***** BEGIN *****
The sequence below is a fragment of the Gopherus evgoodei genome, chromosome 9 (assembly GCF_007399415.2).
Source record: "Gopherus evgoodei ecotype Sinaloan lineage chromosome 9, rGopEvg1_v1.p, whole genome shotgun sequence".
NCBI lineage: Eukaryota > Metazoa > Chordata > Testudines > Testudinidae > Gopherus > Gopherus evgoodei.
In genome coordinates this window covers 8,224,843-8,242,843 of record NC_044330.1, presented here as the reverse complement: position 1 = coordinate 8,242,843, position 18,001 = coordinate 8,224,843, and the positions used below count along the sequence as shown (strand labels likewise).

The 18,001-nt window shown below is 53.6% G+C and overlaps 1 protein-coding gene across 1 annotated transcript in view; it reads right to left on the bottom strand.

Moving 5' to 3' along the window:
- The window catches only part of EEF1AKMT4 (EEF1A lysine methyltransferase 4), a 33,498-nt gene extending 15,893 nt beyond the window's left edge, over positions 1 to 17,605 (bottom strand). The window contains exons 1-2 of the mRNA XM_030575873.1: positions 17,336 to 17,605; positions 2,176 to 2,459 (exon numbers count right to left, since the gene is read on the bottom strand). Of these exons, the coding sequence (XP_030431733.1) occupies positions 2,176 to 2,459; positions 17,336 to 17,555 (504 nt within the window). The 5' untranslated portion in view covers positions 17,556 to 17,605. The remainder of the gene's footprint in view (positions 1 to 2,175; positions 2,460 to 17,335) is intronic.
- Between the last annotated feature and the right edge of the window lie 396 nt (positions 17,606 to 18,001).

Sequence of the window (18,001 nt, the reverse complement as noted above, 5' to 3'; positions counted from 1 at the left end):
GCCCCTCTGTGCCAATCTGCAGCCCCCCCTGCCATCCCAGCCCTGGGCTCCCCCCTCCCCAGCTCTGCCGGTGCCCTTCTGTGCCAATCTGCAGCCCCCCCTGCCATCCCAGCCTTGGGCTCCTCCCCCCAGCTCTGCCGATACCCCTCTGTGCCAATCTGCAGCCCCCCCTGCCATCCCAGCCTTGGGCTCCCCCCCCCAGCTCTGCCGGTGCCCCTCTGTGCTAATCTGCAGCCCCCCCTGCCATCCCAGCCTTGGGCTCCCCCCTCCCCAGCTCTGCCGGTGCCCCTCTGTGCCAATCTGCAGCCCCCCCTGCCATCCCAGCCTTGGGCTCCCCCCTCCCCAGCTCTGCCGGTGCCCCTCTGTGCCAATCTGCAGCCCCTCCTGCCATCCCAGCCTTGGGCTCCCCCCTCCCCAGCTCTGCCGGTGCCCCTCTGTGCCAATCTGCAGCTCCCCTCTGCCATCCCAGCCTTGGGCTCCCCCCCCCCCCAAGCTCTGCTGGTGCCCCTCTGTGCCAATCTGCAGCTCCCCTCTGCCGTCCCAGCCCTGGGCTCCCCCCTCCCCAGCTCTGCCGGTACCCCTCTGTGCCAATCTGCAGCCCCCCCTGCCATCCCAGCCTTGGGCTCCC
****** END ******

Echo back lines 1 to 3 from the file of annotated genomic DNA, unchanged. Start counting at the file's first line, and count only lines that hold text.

The sequence below is a fragment of the Gopherus evgoodei genome, chromosome 9 (assembly GCF_007399415.2).
Source record: "Gopherus evgoodei ecotype Sinaloan lineage chromosome 9, rGopEvg1_v1.p, whole genome shotgun sequence".
NCBI lineage: Eukaryota > Metazoa > Chordata > Testudines > Testudinidae > Gopherus > Gopherus evgoodei.